If he wins, it will be a boon to one of the most powerful figures in politics most people have probably never heard of.
The anointed candidate we're talking about is state Sen. Donald Norcross, a powerful Democratic labor leader with an even more powerful brother: George Norcross, New Jersey's unofficial political boss. If Donald Norcross is elected to replace Andrews -- a special election could be held later this year -- it would put another close ally of George Norcross in elected office, further consolidating his power.
"I am running for Congress because South Jersey needs someone who is going to stand up for us in Washington, D.C., as Rob Andrews has done for more than two decades," said Donald Norcross in a statement announcing his candidacy -- on the same day, it's worth noting, that Andrews announced his plan to resign. (One wonders whether Norcross might have known the resignation was coming?)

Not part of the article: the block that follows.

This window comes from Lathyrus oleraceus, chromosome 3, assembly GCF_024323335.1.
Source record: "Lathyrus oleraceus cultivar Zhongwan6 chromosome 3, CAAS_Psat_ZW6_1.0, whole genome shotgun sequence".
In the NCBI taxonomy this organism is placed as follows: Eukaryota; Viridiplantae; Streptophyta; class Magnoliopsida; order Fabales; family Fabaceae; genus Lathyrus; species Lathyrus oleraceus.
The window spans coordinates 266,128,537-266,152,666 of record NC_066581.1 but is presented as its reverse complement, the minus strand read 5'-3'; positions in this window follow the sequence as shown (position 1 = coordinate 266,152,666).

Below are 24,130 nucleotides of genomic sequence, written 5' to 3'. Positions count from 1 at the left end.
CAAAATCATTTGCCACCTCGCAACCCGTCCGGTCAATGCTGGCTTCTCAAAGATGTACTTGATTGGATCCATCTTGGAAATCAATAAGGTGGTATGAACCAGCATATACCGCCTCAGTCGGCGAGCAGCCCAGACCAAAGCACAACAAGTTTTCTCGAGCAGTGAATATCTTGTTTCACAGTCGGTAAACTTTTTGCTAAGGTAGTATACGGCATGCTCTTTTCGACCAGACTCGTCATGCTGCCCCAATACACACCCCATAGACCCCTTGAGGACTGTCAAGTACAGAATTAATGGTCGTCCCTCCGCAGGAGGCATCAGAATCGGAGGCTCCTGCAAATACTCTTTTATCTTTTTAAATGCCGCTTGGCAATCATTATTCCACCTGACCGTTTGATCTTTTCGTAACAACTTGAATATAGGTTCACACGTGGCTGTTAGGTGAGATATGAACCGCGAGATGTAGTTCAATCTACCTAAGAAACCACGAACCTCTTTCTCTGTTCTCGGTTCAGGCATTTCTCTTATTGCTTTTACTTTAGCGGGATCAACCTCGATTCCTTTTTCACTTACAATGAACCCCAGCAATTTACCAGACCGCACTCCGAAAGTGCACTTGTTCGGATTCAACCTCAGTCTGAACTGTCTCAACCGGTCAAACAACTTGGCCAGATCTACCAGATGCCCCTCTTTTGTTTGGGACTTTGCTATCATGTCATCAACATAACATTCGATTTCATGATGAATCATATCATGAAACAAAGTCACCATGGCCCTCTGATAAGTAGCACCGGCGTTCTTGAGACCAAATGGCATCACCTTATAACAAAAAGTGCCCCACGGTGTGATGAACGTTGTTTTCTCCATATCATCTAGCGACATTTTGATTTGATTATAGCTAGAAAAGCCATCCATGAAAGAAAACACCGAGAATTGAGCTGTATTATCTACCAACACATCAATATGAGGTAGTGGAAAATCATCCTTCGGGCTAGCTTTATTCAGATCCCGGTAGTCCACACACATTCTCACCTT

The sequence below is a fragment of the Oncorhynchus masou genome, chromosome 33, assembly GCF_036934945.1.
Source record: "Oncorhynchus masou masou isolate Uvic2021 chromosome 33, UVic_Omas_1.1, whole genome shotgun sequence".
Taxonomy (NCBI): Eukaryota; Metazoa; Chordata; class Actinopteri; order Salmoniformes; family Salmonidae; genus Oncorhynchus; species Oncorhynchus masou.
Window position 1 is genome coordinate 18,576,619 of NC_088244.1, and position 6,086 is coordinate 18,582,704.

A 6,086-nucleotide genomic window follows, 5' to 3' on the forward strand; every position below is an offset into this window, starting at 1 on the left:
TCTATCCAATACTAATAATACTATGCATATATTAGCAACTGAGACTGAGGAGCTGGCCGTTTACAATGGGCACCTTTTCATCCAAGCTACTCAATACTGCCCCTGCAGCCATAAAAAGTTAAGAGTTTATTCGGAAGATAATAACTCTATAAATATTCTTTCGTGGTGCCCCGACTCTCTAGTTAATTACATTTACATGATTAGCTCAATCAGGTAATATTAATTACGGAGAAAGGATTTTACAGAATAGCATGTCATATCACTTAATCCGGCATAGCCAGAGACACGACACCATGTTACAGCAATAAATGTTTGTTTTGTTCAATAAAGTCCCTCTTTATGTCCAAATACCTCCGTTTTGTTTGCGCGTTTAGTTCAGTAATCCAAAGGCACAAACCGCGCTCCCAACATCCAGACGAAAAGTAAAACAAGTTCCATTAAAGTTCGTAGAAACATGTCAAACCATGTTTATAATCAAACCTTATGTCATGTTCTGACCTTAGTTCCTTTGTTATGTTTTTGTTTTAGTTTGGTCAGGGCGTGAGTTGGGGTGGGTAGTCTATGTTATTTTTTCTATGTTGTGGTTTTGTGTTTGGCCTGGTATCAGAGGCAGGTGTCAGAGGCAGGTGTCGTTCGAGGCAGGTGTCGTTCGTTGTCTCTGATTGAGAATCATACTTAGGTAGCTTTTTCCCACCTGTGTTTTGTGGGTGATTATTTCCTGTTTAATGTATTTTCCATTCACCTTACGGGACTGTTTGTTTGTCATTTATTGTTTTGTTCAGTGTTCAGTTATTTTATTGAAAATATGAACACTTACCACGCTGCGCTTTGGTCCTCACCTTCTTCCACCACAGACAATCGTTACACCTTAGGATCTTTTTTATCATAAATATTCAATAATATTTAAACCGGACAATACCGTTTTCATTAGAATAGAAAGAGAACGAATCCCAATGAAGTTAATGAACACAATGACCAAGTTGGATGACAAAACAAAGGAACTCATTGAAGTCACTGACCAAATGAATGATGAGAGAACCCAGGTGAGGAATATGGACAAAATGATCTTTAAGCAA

Support for Norcross was quick and widespread in Democratic circles Tuesday. PolitickerNJ published a running list of officials rallying behind him. It's long. And it includes big names like state Senate President Stephen Sweeney. Even Andrews backs him.
The Norcross name is very familiar to virtually any Democrat with designs on rising through the political ranks in South Jersey. George Norcross is a wealthy insurance executive who has become one of the most powerful figures in Democratic Party, despite never holding any elected position.
"His influence has been felt throughout the state for more than a decade," read a 2007 Gannett story about him. "From multimillion-dollar development deals funded by taxpayer dollars to raising millions of dollars for legislative races, Norcross seems omnipresent on the political scene."
A glance at federal campaign finance reports shows that he has donated thousands of dollars to candidates. But that's just a snapshot of the power George Norcross wields.
A group with ties to to him spent more than $8 million in state legislative races last year. Meanwhile, George Norcross recently became the majority owner of the Philadelphia Inquirer, the largest paper in Andrews' district, which lies in suburban Philadelphia and leans heavily Democratic.